Teaching About Whales

It’s amazing how many people live within stones throw of some amazing whale watching yet have never ventured out on a whale watch. Only a handful of the twelve teachers in attendance at our Floating Classroom teacher training session have been out to see a whale in the wild. None knew of the amazing marine life that lay below the surface of the waters that surround their home on this island. It seemed as though our training session time flew by as we found ourselves discussing much more than just whales. It’s ironic that Dominica is a world-renowned destination for SCUBA divers because of the beautiful coral reefs and diverse marine life, yet few residents have ever explored what lay beneath the surface.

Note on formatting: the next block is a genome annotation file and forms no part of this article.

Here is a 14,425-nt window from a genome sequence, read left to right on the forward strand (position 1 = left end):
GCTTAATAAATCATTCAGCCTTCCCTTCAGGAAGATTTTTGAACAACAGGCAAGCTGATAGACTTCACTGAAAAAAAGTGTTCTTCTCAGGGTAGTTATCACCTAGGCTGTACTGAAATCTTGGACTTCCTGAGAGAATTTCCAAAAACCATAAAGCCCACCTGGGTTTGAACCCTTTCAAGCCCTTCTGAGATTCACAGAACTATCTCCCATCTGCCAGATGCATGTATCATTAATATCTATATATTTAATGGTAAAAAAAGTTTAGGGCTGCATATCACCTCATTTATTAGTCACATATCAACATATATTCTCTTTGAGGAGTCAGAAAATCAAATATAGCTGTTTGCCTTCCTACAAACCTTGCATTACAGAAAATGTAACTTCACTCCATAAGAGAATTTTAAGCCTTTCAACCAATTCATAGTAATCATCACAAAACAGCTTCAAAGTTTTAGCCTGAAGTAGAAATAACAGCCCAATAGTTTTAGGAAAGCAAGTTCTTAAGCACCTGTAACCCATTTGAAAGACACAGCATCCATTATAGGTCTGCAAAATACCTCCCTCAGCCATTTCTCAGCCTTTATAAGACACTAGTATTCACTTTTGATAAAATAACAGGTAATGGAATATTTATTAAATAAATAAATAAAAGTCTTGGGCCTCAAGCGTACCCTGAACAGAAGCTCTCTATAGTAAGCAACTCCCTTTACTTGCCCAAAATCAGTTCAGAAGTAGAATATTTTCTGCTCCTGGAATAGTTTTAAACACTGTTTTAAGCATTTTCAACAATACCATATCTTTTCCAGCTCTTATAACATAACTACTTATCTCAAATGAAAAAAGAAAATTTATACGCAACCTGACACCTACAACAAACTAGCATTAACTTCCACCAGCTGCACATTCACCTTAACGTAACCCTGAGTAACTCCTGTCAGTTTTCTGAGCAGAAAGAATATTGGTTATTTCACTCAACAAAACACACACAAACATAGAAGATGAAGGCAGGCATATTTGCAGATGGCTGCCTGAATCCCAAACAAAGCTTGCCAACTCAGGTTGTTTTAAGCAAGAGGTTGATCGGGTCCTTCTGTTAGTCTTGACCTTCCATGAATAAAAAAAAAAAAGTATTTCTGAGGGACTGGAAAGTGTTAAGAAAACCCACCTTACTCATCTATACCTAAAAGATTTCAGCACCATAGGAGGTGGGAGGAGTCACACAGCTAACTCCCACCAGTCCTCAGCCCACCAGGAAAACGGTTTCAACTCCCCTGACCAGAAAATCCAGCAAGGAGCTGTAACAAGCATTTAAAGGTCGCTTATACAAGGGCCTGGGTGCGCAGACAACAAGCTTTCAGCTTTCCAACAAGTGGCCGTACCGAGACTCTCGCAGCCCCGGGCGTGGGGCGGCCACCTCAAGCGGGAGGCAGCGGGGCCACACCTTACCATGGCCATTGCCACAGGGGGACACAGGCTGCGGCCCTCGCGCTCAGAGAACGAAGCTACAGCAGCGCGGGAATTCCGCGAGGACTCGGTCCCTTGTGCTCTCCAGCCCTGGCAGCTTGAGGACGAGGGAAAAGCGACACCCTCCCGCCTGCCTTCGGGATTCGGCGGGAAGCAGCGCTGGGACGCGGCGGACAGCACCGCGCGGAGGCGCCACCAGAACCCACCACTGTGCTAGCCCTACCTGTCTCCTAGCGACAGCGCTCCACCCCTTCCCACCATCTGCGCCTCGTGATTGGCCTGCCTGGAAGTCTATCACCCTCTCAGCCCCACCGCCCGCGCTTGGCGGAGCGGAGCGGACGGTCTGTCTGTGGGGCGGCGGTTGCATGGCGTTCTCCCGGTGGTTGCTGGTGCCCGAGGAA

It’s great to see so many people really enthusiastic about ocean education and why shouldn’t they be, there’s lots to be excited about. Despite the conflict that swirls around whaling versus whale watching, fisheries, and environmental issues in general there is still one thing that opponents on those issues cannot argue over. Children. No one is going to say children don’t deserve an education or that kids shouldn’t be afforded an opportunity to learn. Everyone agrees it’s absolutely critical that youth get the best education possible and in a country as poor as Dominica, every little bit counts. In this small community we’re helping people learn more about our ocean, so that whales and all marine life can live a life safer from human caused threats. It really seems to be working; we’re ensuring the whale watching industry continues to grow in a sustainable and ecofriendly manner in a region where every job is critical and while we’re at it we’re mentoring the next generation of responsible ocean stewards. By working together we’re helping whales and people.

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